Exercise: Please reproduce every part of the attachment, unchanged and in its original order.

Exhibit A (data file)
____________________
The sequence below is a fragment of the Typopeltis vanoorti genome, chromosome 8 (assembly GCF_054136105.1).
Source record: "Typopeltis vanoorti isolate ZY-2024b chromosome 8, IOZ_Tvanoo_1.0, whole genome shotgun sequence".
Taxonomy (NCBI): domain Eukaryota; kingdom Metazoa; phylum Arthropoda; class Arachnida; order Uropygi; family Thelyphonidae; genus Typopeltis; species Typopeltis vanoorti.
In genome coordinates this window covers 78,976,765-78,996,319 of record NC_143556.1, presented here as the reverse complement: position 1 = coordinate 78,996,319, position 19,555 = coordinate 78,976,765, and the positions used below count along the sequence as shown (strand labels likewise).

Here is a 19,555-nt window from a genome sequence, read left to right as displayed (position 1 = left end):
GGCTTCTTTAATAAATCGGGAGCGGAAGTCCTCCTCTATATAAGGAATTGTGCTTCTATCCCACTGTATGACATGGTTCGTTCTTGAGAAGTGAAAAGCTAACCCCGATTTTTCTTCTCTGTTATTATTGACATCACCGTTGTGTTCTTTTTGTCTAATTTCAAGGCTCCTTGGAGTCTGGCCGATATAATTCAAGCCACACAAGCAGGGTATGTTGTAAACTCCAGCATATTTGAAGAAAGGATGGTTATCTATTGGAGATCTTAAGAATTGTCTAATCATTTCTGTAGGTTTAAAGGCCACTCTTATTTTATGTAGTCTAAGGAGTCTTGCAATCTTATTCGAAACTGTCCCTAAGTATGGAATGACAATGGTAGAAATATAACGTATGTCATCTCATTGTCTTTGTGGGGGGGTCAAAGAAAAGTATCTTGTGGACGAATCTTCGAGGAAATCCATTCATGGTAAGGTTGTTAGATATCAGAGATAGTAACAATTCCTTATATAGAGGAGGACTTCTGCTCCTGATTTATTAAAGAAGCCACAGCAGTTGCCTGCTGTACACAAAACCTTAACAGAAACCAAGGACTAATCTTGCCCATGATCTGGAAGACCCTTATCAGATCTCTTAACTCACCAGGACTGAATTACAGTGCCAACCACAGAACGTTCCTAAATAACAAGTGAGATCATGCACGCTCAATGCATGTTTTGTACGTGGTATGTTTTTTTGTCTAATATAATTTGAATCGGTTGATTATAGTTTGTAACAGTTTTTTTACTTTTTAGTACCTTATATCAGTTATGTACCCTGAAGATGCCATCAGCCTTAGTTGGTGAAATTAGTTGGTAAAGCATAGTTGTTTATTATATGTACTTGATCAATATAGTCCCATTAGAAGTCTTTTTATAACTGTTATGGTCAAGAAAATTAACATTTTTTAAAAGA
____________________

The sequence below is a fragment of the Typopeltis vanoorti genome, chromosome 8 (assembly GCF_054136105.1).
Source record: "Typopeltis vanoorti isolate ZY-2024b chromosome 8, IOZ_Tvanoo_1.0, whole genome shotgun sequence".
Taxonomy (NCBI): domain Eukaryota; kingdom Metazoa; phylum Arthropoda; class Arachnida; order Uropygi; family Thelyphonidae; genus Typopeltis; species Typopeltis vanoorti.
In genome coordinates this window covers 78,976,765-78,996,319 of record NC_143556.1, presented here as the reverse complement: position 1 = coordinate 78,996,319, position 19,555 = coordinate 78,976,765, and the positions used below count along the sequence as shown (strand labels likewise).

Here is a 19,555-nt window from a genome sequence, read left to right as displayed (position 1 = left end):
GGCTTCTTTAATAAATCGGGAGCGGAAGTCCTCCTCTATATAAGGAATTGTGCTTCTATCCCACTGTATGACATGGTTCGTTCTTGAGAAGTGAAAAGCTAACCCCGATTTTTCTTCTCTGTTATTATTGACATCACCGTTGTGTTCTTTTTGTCTAATTTCAAGGCTCCTTGGAGTCTGGCCGATATAATTCAAGCCACACAAGCAGGGTATGTTGTAAACTCCAGCATATTTGAAGAAAGGATGGTTATCTATTGGAGATCTTAAGAATTGTCTAATCATTTCTGTAGGTTTAAAGGCCACTCTTATTTTATGTAGTCTAAGGAGTCTTGCAATCTTATTCGAAACTGTCCCTAAGTATGGAATGACAATGGTAGAAATATAACGTATGTCATCTCATTGTCTTTGTGGGGGGGTCAAAGAAAAGTATCTTGTGGACGAATCTTCGAGGAAATCCATTCATGGTAAGGTTGTTAGATATCAGAGATAGTAACAATTCCTTATATAGAGGAGGACTTCTGCTCCTGATTTATTAAAGAAGCCACAGCAGTTGCCTGCTGTACACAAAACCTTAACAGAAACCAAGGACTAATCTTGCCCATGATCTGGAAGACCCTTATCAGATCTCTTAACTCACCAGGACTGAATTACAGTGCCAACCACAGAACGTTCCTAAATAACAAGTGAGATCATGCACGCTCAATGCATGTTTTGTACGTGGTATGTTTTTTTGTCTAATATAATTTGAATCGGTTGATTATAGTTTGTAACAGTTTTTTTACTTTTTAGTACCTTATATCAGTTATGTACCCTGAAGATGCCATCAGCCTTAGTTGGTGAAATTAGTTGGTAAAGCATAGTTGTTTATTATATGTACTTGATCAATATAGTCCCATTAGAAGTCTTTTTATAACTGTTATGGTCAAGAAAATTAACATTTTTTAAAAGA